Use a Raised Garden Bed for Accessible Gardening

Raised garden pansies As seen in Comfort Keepers’ blog.

Benefits of Gardening

Gardening has been credited by multiple research studies to have a positive effect on mental health. There are physical and psychological benefits to go along with the popular outdoor activity. Things like core strengthening and better heart health along with reduced stress and an increased sense of well-being are just a few of the perks to gardening. But if you are one out of the many who struggle to get on their knees to pull out those weeds, it doesn’t mean you need to stop. It just means you need to adjust.

Empty raised garden box
Give your plants room to breathe. Make sure your box is at least 12 inches deep.

Find Your Perfect Height

Raised gardening is an alternative to traditional gardening and still offers the same great benefits. Raised gardening can be done from a sitting position if you are in a wheelchair, or from a standing position with counter height boxes.

If you are in a wheelchair or prefer to garden sitting down, garden beds should be two to three feet high and no more than 24 inches wide. Counter height beds should be 34 to 36 inches high. Most commercial beds, however, are 36 to 48 inches high. Find one that is the most comfortable for you to manage. All raised beds need to be six to 12 inches deep to allow for plenty of soil and room for roots.

Wall and window boxes are also an option if you have limited space for garden beds. Keep in mind the height of your boxes so they can be easily managed from your stance.

Preparing to Garden

A common practice done before other physical activities, warming up is also an important piece of gardening. Strains and pains can be avoided with the proper loosening of your hands, wrists, fingers, shoulders and back. Gardening during a cool morning or without moving your body beforehand may lead to those stiff muscles giving you soreness later.

Your Gardening Toolbox

Tools may be one of the most important pieces of gardening. The proper tools, however, will allow you to make the most of your time in the garden. Accessible gardening tools are especially helpful to those with arthritis or who have issues using conventional gardening tools. Easy-grip pruners, telescoping handles, naturally angled handles, and many other adaptive tools take the strain out of gardening.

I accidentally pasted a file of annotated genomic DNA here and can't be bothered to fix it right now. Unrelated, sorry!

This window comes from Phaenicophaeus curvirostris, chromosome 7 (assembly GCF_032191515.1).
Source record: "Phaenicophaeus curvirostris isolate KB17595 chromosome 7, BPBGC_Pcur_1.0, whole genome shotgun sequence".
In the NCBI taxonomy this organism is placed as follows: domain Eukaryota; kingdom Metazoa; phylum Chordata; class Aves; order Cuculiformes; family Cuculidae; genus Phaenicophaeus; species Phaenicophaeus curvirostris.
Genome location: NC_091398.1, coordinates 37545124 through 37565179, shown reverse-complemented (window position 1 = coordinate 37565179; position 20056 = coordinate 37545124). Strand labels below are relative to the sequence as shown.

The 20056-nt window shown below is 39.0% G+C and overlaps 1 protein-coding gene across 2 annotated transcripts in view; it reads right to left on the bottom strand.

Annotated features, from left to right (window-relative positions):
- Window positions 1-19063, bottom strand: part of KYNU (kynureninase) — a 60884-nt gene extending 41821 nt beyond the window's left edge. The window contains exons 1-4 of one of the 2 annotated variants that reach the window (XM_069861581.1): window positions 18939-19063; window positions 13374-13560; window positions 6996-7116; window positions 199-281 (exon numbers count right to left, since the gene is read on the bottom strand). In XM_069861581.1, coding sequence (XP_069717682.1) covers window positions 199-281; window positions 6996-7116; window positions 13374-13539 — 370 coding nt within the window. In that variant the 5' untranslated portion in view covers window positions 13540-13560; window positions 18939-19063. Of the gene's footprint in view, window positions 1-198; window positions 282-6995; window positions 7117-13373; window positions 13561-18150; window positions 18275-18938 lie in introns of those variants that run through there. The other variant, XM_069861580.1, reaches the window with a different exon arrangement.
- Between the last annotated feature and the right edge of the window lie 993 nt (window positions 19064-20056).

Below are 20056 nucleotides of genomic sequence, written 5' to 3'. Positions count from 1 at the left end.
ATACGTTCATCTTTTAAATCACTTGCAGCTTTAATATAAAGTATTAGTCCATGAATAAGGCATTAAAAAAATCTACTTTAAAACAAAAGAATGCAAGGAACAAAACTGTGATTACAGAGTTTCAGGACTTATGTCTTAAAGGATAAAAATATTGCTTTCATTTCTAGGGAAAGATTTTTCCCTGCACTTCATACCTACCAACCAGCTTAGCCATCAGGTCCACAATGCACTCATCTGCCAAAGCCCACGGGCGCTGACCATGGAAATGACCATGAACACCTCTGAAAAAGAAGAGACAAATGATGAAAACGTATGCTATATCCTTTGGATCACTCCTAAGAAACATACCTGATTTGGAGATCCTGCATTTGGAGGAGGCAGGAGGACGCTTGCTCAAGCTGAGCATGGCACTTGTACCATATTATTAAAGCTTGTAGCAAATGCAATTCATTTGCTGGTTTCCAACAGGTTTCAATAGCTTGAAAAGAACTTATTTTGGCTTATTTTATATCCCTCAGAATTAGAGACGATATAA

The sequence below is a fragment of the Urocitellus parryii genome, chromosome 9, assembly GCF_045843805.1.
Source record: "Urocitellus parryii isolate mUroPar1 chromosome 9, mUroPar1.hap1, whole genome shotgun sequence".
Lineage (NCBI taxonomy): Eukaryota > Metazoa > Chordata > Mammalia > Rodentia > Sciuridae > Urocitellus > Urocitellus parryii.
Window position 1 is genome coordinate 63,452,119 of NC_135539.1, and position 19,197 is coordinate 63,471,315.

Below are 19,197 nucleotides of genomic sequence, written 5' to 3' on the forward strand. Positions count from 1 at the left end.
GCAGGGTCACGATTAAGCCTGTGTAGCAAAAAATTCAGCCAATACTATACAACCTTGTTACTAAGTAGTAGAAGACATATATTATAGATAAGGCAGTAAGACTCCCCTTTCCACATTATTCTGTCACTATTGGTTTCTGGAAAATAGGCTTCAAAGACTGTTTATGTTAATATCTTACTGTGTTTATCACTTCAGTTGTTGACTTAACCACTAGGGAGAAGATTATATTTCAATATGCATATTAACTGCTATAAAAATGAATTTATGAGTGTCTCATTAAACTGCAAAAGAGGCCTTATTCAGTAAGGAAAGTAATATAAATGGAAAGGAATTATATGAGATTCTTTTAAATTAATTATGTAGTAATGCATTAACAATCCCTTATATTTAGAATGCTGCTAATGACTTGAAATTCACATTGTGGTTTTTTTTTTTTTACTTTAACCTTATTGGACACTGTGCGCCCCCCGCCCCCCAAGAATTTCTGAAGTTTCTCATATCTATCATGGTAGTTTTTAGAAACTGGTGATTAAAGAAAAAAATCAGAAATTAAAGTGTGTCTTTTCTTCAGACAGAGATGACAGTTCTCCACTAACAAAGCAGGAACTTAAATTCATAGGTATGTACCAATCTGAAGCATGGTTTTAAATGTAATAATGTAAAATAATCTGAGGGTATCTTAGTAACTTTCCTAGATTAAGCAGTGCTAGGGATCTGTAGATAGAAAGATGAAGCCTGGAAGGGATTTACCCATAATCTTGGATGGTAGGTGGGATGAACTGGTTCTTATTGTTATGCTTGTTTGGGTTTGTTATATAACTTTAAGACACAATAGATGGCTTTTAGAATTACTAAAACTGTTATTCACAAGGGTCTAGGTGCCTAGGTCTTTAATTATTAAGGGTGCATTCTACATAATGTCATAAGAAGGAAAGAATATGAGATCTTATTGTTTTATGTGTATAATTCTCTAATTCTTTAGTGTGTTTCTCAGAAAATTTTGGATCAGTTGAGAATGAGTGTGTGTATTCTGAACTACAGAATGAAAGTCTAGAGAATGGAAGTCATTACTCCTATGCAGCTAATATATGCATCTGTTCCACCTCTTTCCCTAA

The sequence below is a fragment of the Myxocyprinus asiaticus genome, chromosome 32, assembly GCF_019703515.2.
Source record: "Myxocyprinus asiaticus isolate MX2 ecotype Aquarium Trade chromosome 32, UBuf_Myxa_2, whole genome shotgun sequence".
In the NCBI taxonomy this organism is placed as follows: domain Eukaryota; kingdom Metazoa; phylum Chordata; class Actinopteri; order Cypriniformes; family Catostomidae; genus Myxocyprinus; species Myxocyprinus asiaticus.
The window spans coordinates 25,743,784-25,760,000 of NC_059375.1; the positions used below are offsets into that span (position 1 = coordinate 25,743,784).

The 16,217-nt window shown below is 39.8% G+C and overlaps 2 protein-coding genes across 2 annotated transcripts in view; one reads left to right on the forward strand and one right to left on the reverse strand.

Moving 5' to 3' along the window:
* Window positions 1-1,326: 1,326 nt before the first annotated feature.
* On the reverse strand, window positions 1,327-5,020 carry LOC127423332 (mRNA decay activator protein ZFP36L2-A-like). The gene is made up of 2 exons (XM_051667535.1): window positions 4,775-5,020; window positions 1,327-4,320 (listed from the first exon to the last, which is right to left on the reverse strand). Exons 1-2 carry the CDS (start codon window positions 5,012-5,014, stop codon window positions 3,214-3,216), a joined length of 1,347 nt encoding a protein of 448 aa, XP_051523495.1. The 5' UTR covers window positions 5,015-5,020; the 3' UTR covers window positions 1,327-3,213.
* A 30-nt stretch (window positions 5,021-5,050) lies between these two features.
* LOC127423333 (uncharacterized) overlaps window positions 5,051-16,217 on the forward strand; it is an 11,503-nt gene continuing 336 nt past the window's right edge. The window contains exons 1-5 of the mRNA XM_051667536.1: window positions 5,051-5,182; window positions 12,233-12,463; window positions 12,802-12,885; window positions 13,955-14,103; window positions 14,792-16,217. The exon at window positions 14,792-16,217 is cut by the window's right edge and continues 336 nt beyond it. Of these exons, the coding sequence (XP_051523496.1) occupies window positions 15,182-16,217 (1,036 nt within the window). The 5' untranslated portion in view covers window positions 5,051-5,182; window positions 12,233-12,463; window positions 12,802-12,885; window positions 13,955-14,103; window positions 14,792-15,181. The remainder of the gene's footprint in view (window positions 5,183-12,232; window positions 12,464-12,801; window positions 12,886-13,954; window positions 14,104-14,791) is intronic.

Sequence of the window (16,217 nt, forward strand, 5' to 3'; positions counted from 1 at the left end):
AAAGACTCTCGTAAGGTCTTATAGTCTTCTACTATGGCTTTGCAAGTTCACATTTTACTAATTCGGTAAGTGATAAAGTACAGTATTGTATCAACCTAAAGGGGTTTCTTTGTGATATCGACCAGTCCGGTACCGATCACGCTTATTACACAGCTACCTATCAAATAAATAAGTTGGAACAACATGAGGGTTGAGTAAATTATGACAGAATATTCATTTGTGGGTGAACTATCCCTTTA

The other half of your toolbox should include sunscreen, bug repellant, a hat or visor, sunglasses, gloves, knee pads and the proper footwear. Non-slip, closed-toe shoes are highly recommended to minimize the chance of falling or injury from dropping something. Also, make sure to drink plenty of water to stay hydrated throughout your time in the garden.


Choosing What to Plant

After all of this preparation, the remaining question is what to plant. Because your plants are now housed in a container, plants with shallow roots are the best option. Plants that root deep into the ground will be unhappy in their shallow pool. Hardy perennials are great as well because they can withstand the harshest winters, as often seen in the Midwest, to bloom year after year. Daylilies, coneflowers, hydrangeas, and yarrows will give your gardens a splash of color.

Vegetables are also popular for raised beds. Anything from beets, carrots, cucumbers, eggplant, parsley, peppers, tomatoes, and so many others will give you plenty of produce for the season.

Managing Your Raised Garden

Once you’ve chosen what you’re going to plant, the next step is prepping your raised garden and managing it. It’s good to line your raised garden in landscaping fabric. If your bed is constructed of wood, it’s better to coat it in linseed oil rather than staining it. This will ensure no unwanted chemicals leech into your soil. As for soil, choose one that is organic and free of harmful chemicals.

Keeping your garden watered doesn’t have to be difficult. Finding a system that works best for you is the key to healthy plants. There are many types of watering solutions to choose from: Curly hose, watering wand, automatic sprinklers, and irrigation hoses are all options for sustaining an accessible garden. You may need to water your raised garden more often than a conventional garden because there is more air circulating around the soil.

Happy Gardening!

With all of these tools and tips, it’s now time to start your own garden. The possibilities are endless and will lead to a happier, healthier you.

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